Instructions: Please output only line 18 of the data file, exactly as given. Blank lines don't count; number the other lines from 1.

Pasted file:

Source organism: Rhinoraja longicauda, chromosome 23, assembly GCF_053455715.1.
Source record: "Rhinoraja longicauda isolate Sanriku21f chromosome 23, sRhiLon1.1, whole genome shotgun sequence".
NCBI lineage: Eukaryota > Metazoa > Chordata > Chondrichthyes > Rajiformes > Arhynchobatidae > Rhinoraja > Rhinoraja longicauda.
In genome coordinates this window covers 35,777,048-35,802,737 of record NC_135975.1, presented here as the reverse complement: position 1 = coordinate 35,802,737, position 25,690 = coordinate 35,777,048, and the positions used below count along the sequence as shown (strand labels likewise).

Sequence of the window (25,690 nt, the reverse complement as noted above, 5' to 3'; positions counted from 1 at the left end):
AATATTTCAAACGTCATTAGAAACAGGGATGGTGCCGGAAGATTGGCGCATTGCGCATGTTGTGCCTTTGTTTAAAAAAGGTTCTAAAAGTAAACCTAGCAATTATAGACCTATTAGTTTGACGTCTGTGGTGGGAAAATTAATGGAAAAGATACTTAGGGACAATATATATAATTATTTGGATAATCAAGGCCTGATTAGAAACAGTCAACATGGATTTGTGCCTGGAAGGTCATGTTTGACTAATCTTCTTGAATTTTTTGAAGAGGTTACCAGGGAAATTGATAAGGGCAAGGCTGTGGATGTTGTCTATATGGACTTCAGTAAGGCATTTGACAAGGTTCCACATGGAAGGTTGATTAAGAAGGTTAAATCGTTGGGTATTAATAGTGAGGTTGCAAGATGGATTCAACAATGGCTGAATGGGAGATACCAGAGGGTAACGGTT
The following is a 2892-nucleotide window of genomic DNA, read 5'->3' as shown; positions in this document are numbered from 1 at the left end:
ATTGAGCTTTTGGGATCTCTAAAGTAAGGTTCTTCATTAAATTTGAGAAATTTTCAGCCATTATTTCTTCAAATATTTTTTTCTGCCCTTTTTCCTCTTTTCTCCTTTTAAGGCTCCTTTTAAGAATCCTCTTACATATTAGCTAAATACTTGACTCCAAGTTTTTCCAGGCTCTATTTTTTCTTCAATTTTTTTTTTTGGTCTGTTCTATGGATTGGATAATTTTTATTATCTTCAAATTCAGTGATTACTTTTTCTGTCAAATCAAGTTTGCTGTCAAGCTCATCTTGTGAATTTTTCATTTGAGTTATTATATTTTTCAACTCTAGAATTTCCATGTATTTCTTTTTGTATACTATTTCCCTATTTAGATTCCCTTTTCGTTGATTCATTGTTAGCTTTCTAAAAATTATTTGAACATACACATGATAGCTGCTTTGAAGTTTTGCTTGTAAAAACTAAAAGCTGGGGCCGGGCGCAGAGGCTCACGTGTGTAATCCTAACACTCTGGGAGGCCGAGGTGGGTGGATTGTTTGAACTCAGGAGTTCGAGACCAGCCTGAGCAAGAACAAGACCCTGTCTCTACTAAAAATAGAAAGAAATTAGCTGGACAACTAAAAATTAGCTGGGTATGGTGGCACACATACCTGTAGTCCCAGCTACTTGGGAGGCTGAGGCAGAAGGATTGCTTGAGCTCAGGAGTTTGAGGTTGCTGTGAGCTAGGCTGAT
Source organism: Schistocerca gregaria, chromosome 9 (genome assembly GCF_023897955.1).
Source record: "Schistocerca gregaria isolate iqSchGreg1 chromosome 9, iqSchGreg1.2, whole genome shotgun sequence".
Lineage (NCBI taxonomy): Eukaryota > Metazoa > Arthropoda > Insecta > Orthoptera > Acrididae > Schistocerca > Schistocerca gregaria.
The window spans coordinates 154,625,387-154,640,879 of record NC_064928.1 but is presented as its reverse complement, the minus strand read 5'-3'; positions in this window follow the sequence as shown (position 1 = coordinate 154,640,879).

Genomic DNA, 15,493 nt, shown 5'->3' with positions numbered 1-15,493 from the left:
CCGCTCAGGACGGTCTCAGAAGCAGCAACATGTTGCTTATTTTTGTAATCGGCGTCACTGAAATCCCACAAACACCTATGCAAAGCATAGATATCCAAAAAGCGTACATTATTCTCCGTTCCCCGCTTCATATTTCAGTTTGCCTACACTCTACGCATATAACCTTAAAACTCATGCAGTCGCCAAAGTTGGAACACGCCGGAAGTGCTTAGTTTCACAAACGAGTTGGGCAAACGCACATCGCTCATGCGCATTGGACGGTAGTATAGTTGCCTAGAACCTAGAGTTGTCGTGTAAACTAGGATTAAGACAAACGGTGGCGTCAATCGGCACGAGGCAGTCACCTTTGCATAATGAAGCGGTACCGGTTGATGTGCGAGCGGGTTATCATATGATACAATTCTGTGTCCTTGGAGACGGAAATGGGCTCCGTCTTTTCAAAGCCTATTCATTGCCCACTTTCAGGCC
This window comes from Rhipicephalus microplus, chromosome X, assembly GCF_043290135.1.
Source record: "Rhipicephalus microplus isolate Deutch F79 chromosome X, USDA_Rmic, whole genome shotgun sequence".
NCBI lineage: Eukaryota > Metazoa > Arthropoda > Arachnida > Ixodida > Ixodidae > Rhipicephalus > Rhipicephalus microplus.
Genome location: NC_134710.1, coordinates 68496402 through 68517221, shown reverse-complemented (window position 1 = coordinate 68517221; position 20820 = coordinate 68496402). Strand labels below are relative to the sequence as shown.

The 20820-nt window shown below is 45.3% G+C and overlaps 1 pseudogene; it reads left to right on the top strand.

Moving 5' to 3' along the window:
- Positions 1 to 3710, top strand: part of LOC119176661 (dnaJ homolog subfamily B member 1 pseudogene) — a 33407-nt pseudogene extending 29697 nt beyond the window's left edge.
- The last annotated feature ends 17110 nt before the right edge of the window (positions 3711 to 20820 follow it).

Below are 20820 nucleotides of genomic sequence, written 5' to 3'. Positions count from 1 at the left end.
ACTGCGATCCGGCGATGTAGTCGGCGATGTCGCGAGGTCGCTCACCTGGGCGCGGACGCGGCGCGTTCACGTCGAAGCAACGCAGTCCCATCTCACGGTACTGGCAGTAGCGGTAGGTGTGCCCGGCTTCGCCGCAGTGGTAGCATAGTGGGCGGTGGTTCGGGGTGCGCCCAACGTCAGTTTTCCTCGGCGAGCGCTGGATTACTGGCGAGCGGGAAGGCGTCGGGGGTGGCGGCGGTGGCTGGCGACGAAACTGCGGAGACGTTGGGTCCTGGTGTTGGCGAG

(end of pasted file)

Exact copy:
Genome location: NC_134710.1, coordinates 68496402 through 68517221, shown reverse-complemented (window position 1 = coordinate 68517221; position 20820 = coordinate 68496402). Strand labels below are relative to the sequence as shown.